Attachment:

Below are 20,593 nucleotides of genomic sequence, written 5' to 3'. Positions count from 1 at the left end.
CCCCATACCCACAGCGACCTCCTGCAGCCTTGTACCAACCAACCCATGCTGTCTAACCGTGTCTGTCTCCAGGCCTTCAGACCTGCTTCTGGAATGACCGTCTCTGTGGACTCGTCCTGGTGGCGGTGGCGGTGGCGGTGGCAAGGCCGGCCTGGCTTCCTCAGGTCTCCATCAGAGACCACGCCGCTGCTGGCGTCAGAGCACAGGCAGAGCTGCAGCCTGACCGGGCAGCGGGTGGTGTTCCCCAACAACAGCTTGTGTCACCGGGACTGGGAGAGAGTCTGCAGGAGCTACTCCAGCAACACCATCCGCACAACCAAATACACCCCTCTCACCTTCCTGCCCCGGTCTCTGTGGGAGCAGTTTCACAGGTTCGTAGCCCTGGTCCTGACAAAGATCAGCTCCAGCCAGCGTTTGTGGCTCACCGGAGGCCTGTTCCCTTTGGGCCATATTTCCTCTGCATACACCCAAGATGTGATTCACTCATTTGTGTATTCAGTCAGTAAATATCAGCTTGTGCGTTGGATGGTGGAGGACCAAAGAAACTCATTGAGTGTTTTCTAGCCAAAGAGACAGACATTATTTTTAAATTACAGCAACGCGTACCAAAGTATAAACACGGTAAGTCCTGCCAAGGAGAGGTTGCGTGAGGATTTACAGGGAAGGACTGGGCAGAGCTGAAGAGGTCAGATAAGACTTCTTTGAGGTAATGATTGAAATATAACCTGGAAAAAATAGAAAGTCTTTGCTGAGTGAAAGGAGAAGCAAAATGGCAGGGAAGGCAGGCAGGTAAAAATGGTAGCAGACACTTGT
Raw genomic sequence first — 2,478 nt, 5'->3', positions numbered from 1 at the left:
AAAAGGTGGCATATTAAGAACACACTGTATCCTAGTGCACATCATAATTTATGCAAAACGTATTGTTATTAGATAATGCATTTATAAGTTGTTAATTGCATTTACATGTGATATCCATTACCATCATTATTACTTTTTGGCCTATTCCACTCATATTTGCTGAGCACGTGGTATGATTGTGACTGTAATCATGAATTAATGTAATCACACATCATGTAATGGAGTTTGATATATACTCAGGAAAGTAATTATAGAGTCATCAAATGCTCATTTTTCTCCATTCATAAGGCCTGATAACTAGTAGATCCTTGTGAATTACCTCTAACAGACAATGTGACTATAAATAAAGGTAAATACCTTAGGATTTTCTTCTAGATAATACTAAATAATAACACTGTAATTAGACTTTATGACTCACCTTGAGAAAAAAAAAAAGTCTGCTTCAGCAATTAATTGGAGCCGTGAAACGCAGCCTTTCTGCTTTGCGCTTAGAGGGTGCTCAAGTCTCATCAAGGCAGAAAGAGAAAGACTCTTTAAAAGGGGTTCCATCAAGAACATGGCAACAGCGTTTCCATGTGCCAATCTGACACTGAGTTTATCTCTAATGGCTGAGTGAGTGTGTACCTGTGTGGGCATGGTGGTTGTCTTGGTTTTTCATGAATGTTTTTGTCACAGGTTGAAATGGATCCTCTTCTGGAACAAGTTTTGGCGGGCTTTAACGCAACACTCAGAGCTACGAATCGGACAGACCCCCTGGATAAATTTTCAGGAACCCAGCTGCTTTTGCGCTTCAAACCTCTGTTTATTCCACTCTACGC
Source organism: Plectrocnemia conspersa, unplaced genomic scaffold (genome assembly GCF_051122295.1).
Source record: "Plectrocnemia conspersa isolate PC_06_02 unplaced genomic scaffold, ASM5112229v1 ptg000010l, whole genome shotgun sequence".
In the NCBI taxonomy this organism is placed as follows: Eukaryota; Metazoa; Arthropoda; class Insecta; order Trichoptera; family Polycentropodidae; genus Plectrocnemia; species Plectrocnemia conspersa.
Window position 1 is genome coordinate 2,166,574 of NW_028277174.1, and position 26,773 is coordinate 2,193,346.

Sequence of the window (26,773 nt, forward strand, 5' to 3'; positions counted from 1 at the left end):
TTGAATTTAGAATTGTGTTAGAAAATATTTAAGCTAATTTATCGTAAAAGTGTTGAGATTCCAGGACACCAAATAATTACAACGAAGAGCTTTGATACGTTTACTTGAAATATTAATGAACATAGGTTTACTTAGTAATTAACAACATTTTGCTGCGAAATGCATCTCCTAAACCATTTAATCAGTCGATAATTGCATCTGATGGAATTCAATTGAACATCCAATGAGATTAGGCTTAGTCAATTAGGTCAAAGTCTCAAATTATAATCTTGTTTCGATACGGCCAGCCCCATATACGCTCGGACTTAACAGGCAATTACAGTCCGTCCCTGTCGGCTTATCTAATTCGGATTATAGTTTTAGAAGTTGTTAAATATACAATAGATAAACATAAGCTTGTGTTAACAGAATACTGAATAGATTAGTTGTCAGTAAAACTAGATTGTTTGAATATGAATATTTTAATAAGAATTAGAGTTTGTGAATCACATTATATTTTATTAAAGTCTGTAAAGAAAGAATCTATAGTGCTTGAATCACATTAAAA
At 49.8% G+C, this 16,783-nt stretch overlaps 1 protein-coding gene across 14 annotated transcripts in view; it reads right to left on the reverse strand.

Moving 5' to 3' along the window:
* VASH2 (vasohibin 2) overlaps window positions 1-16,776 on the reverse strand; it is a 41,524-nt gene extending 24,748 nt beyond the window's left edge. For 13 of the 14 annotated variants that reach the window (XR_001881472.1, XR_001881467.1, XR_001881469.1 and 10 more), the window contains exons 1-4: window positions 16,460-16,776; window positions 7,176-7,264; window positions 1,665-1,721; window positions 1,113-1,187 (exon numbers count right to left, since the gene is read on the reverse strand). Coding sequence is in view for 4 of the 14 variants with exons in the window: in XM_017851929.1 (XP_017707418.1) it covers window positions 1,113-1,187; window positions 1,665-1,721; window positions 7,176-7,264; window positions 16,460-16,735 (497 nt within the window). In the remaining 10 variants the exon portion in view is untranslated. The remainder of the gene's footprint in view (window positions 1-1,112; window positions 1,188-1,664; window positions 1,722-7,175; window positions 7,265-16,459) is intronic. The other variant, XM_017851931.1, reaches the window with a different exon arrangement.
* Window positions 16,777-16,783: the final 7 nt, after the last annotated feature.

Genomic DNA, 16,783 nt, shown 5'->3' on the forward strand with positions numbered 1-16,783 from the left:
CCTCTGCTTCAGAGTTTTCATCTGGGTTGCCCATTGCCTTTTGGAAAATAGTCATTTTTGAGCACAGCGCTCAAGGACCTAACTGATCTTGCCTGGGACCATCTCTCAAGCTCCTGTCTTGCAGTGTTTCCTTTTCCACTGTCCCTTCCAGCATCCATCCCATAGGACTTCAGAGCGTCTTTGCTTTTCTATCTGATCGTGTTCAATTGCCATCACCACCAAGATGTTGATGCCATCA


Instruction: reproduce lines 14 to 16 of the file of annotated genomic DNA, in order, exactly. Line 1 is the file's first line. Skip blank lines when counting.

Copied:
* Window positions 16,777-16,783: the final 7 nt, after the last annotated feature.

Genomic DNA, 16,783 nt, shown 5'->3' on the forward strand with positions numbered 1-16,783 from the left:
CCTCTGCTTCAGAGTTTTCATCTGGGTTGCCCATTGCCTTTTGGAAAATAGTCATTTTTGAGCACAGCGCTCAAGGACCTAACTGATCTTGCCTGGGACCATCTCTCAAGCTCCTGTCTTGCAGTGTTTCCTTTTCCACTGTCCCTTCCAGCATCCATCCCATAGGACTTCAGAGCGTCTTTGCTTTTCTATCTGATCGTGTTCAATTGCCATCACCACCAAGATGTTGATGCCATCA